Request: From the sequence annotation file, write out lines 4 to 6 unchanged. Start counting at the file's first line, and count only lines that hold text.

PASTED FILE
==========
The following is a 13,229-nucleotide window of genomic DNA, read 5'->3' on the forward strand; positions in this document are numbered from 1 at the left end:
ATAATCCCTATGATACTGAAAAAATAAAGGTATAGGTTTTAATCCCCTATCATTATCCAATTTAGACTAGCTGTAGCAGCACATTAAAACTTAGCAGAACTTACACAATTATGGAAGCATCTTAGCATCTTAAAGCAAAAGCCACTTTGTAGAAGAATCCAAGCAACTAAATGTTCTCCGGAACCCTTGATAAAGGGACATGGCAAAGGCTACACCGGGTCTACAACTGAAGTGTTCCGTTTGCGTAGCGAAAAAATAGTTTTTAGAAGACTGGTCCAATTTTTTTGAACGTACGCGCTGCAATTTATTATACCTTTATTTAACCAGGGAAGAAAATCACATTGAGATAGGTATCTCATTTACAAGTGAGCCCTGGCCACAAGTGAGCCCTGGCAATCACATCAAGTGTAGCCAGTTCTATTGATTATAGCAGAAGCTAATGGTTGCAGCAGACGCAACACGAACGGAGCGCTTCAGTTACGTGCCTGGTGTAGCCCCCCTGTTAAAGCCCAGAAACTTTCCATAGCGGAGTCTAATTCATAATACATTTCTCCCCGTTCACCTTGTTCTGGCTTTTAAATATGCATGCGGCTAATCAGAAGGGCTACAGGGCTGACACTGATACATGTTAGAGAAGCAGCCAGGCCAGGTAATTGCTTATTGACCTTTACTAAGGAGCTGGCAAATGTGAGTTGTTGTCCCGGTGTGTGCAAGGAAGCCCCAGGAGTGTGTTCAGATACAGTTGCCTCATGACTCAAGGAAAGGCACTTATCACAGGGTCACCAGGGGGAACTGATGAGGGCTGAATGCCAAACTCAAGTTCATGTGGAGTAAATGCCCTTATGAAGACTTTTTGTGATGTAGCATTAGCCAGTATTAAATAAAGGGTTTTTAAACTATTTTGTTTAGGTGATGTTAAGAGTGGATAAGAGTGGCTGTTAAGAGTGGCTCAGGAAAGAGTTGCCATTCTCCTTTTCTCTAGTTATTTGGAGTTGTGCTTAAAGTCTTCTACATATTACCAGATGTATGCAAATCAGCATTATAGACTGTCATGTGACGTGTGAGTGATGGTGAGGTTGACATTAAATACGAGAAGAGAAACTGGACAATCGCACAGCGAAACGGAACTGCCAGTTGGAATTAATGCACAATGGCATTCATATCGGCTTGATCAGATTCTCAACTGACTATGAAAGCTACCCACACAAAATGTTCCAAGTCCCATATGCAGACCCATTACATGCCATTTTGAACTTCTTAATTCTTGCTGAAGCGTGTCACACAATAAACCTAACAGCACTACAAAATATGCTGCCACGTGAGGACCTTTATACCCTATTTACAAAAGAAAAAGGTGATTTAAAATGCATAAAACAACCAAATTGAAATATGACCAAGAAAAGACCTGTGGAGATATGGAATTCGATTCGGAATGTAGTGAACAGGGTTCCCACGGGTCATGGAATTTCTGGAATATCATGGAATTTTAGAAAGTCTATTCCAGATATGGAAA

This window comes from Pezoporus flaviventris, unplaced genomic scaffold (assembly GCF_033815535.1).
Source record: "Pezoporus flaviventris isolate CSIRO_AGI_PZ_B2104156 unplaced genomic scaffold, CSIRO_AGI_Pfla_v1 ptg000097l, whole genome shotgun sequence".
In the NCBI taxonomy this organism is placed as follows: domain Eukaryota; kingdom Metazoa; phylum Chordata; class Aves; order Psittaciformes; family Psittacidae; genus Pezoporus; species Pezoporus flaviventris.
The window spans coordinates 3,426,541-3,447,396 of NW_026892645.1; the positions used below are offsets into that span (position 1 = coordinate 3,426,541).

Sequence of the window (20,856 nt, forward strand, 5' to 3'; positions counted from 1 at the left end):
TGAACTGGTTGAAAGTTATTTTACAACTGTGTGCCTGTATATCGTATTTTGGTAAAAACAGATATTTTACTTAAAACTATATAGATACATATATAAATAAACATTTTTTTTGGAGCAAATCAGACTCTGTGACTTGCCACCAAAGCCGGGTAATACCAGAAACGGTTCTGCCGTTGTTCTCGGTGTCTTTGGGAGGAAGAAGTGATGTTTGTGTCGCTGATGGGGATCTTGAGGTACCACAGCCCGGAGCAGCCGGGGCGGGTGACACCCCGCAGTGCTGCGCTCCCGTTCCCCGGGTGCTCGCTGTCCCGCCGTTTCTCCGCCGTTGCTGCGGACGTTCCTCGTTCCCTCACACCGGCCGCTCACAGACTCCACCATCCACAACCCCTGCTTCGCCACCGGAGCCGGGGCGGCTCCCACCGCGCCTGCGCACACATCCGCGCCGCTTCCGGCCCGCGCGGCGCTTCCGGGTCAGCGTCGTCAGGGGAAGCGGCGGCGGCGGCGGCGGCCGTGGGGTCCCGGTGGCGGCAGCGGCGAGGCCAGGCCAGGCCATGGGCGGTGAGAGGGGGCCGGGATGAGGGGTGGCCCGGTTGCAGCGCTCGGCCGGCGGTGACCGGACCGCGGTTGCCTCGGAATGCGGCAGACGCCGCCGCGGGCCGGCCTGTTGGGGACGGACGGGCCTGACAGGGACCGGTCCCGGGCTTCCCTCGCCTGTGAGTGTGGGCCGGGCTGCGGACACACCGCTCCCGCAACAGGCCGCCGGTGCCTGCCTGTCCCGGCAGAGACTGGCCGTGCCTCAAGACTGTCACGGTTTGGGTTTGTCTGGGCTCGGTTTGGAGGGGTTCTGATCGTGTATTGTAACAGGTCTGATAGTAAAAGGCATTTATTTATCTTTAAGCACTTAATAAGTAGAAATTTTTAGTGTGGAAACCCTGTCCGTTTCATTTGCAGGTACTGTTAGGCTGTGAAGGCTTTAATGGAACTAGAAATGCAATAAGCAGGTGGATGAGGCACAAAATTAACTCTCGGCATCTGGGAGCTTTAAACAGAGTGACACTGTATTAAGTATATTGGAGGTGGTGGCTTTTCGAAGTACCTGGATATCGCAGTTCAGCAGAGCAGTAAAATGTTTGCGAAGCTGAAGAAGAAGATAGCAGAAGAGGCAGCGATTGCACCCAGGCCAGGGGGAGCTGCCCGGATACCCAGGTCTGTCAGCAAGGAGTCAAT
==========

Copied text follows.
Source record: "Pezoporus flaviventris isolate CSIRO_AGI_PZ_B2104156 unplaced genomic scaffold, CSIRO_AGI_Pfla_v1 ptg000097l, whole genome shotgun sequence".
In the NCBI taxonomy this organism is placed as follows: domain Eukaryota; kingdom Metazoa; phylum Chordata; class Aves; order Psittaciformes; family Psittacidae; genus Pezoporus; species Pezoporus flaviventris.
The window spans coordinates 3,426,541-3,447,396 of NW_026892645.1; the positions used below are offsets into that span (position 1 = coordinate 3,426,541).